Best 4×4

The subject of which is the best 4×4 is the has of late been elevated to the level of a philosophical conundrum: new technologies, price wars between manufacturers, misleading advertising, exaggerated and/or ambiguous claims regarding the performance, fuel consumption and capabilities of off-road vehicles, and last but not least, the performance of off-road competition vehicles, all conspire to leave the average off-road enthusiast more in the dark than ever before.
Since there is no such thing as the perfect off-road vehicle, the only sensible way to address the issue of which is the best 4×4 is to compare apples with apples: the extreme off-road conditions of Southern Africa, or in fact, the whole of Africa are such that correct off-road vehicle choices are more important than any other single issue or consideration when planning a Cape to Cairo expedition.

Competition vs. Real World 4×4 Vehicles

It makes no sense to base the decision on which 4WD vehicle to use for an expedition through Africa on the results of the Dakar rally: these 4WD vehicles have only their brand names in common with the 4×4 vehicles available to the average enthusiast, but not only that; these vehicles are supported by highly professional support teams with virtually unlimited budgets, which gives a whole new meaning to the term “bush mechanics”. Thus, when comparing apples with apples, and not factory modified technical wonders that contain more space age technology than the Space Shuttle, other considerations that are more relatable to real-world conditions need to be used, such as purpose, fuel economy, ease of maintenance, spares availability, and proven reliability, among others.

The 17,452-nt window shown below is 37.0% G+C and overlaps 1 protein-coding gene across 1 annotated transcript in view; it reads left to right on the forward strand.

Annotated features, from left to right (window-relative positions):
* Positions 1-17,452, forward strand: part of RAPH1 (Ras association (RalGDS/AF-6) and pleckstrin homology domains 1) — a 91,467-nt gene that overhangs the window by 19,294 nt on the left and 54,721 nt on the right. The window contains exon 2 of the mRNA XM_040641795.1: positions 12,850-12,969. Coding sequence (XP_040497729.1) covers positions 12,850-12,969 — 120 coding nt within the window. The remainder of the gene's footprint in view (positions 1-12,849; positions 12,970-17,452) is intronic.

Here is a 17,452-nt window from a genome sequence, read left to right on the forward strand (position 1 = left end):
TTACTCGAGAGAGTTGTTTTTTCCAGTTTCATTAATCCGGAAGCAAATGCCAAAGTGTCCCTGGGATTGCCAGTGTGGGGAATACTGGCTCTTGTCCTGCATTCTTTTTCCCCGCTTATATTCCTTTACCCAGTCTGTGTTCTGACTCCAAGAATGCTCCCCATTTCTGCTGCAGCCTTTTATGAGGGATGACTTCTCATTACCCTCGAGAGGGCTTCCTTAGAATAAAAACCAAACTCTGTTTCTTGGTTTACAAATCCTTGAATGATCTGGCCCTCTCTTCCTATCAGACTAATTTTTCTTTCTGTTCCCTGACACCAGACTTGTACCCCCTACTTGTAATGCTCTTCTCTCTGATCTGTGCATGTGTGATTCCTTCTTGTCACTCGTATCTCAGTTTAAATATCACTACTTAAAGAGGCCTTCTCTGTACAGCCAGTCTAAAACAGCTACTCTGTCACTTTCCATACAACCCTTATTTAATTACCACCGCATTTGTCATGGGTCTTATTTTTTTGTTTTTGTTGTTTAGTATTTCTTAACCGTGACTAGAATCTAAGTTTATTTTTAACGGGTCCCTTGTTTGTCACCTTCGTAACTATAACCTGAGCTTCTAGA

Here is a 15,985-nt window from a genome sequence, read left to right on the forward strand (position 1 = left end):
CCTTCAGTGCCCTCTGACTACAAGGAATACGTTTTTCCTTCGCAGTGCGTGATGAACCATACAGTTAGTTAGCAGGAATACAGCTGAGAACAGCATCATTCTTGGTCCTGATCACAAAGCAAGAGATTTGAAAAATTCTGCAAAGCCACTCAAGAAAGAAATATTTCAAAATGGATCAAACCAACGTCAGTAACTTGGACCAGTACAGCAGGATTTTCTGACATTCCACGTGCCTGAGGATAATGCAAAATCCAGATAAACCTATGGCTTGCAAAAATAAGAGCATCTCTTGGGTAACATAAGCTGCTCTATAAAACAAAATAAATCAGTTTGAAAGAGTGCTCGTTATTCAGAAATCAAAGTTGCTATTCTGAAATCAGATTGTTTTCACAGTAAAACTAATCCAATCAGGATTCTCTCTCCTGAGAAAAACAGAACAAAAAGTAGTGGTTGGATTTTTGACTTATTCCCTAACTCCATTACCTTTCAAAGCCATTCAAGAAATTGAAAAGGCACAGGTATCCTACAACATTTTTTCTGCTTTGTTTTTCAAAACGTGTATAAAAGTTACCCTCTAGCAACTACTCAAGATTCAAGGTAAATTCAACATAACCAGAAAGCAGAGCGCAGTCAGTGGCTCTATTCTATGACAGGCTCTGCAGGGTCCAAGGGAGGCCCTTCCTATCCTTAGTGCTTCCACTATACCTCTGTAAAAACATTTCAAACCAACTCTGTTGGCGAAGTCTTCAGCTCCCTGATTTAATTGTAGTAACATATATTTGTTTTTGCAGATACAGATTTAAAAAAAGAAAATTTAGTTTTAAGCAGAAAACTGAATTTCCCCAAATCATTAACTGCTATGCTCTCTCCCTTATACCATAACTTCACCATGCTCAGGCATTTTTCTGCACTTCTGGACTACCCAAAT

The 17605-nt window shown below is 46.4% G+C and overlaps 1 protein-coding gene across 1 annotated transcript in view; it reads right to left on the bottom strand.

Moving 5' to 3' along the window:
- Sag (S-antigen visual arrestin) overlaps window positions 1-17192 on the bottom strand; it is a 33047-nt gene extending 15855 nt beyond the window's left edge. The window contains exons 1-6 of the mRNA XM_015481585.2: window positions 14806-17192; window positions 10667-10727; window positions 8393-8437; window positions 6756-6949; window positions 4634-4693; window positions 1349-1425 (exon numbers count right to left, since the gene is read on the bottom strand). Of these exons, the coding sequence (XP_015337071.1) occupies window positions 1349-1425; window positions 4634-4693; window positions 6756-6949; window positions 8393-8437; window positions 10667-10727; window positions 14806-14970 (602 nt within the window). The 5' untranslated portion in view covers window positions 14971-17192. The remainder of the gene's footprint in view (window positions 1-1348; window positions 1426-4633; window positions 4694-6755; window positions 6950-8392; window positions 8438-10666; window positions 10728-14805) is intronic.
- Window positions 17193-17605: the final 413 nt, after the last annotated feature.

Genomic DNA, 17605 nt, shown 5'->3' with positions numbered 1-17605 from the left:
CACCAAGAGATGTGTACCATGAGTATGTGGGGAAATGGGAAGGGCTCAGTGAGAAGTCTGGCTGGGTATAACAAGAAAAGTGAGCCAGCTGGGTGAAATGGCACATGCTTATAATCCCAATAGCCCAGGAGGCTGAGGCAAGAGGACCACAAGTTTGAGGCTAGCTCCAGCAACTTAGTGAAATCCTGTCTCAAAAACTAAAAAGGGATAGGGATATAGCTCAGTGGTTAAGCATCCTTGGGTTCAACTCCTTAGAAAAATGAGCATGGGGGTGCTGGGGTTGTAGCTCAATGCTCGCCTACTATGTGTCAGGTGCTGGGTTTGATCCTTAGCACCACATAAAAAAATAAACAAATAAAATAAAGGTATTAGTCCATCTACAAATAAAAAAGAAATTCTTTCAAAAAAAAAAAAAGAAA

However, from the competition perspective, none of the above considerations are important, since winning the event is everything. Technical support teams are equipped to replace entire transmissions in less than an hour, engines in around two hours or less, and tyres in less than a minute. To the average off-road driver, these calamities, especially when they have to be resolved in the middle of the Congolese rain forest, could potentially mean the loss of the 4WD vehicle since no one within a thousand kms or more, would be likely to have a replacement engine or transmission. For these and other reasons, professional competition results are thus not a viable, or logical, point of departure in making sensible 4WD vehicle choices.